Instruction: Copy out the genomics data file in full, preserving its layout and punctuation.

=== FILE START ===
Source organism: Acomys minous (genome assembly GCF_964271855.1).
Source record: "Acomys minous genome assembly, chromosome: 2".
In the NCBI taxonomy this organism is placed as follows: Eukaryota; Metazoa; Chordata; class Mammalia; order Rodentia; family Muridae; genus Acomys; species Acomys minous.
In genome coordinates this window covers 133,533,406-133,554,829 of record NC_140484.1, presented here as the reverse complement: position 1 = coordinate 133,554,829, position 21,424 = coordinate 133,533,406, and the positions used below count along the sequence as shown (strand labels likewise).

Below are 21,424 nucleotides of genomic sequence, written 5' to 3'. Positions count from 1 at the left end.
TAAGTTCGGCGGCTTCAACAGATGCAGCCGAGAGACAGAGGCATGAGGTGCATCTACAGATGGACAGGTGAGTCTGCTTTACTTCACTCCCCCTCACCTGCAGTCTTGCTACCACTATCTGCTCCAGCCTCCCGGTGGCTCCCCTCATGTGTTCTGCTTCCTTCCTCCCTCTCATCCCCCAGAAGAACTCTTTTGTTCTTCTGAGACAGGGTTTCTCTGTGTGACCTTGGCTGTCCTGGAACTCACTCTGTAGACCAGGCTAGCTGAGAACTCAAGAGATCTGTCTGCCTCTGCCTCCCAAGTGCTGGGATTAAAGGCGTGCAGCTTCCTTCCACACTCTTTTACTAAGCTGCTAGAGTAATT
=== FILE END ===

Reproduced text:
Source organism: Acomys minous (genome assembly GCF_964271855.1).
Source record: "Acomys minous genome assembly, chromosome: 2".
In the NCBI taxonomy this organism is placed as follows: Eukaryota; Metazoa; Chordata; class Mammalia; order Rodentia; family Muridae; genus Acomys; species Acomys minous.
In genome coordinates this window covers 133,533,406-133,554,829 of record NC_140484.1, presented here as the reverse complement: position 1 = coordinate 133,554,829, position 21,424 = coordinate 133,533,406, and the positions used below count along the sequence as shown (strand labels likewise).

Below are 21,424 nucleotides of genomic sequence, written 5' to 3'. Positions count from 1 at the left end.
TAAGTTCGGCGGCTTCAACAGATGCAGCCGAGAGACAGAGGCATGAGGTGCATCTACAGATGGACAGGTGAGTCTGCTTTACTTCACTCCCCCTCACCTGCAGTCTTGCTACCACTATCTGCTCCAGCCTCCCGGTGGCTCCCCTCATGTGTTCTGCTTCCTTCCTCCCTCTCATCCCCCAGAAGAACTCTTTTGTTCTTCTGAGACAGGGTTTCTCTGTGTGACCTTGGCTGTCCTGGAACTCACTCTGTAGACCAGGCTAGCTGAGAACTCAAGAGATCTGTCTGCCTCTGCCTCCCAAGTGCTGGGATTAAAGGCGTGCAGCTTCCTTCCACACTCTTTTACTAAGCTGCTAGAGTAATT